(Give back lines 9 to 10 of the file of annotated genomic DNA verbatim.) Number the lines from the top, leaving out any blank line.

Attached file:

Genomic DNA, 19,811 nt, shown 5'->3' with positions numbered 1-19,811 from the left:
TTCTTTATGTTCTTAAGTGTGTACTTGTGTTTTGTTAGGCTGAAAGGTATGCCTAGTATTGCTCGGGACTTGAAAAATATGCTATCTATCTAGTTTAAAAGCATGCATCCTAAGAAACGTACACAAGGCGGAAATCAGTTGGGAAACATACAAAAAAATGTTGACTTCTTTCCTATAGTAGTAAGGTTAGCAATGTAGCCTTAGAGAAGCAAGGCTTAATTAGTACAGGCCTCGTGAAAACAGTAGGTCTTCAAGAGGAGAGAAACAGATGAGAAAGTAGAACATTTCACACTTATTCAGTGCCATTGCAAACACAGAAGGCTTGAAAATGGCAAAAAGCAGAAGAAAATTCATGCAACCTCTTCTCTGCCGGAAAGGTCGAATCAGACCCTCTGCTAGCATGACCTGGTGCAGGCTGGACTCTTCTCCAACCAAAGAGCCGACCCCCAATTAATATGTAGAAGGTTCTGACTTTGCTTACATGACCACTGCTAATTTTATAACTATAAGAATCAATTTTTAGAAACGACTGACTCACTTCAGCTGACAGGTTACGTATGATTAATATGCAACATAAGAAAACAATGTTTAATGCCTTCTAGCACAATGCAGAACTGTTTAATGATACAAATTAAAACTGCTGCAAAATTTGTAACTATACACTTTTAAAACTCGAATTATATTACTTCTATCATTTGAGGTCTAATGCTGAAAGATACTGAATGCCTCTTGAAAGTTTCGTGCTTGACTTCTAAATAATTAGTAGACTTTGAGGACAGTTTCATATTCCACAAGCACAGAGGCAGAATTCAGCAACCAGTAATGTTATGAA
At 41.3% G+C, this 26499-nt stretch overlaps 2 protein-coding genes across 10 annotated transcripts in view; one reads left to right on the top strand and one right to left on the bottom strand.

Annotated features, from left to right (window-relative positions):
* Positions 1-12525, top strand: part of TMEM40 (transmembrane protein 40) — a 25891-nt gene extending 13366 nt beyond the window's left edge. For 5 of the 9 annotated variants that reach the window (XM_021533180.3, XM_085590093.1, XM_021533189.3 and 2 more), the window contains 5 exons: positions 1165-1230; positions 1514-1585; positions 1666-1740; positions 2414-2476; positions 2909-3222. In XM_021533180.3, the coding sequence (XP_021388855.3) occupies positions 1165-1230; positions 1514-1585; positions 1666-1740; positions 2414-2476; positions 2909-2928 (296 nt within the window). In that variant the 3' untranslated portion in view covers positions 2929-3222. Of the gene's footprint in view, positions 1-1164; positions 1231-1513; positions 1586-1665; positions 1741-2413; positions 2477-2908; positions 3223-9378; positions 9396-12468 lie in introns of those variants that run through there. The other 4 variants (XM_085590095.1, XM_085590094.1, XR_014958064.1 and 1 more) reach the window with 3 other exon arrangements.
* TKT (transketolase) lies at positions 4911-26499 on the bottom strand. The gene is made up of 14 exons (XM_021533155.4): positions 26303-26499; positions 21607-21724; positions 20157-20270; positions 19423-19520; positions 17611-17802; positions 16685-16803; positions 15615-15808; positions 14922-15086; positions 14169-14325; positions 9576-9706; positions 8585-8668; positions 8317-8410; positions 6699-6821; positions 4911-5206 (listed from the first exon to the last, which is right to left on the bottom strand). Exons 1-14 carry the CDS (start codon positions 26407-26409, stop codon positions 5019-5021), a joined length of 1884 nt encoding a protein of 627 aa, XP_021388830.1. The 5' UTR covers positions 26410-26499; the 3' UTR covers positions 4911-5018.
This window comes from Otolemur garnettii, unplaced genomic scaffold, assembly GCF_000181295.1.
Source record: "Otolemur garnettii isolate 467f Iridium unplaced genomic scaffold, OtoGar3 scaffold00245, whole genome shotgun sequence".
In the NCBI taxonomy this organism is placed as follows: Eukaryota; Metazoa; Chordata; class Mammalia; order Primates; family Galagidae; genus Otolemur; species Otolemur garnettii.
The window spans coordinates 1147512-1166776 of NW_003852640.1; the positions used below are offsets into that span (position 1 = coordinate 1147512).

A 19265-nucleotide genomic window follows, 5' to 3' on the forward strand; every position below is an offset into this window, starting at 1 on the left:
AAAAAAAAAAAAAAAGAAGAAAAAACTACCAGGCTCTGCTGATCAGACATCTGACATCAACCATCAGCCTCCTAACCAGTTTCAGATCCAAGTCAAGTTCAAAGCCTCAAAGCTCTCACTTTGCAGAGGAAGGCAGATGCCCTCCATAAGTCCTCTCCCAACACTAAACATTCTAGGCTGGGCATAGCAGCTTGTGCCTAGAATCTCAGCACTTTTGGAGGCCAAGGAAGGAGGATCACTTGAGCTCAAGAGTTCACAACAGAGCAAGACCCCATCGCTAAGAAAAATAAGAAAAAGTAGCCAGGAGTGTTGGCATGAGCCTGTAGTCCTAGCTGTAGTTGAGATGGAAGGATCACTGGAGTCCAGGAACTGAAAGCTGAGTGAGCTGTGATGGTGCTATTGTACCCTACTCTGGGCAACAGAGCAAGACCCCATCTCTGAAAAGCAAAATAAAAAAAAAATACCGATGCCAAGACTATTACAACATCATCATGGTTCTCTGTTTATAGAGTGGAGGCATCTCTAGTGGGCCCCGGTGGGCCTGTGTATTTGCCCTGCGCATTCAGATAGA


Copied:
In the NCBI taxonomy this organism is placed as follows: Eukaryota; Metazoa; Chordata; class Mammalia; order Primates; family Galagidae; genus Otolemur; species Otolemur garnettii.
The window spans coordinates 1147512-1166776 of NW_003852640.1; the positions used below are offsets into that span (position 1 = coordinate 1147512).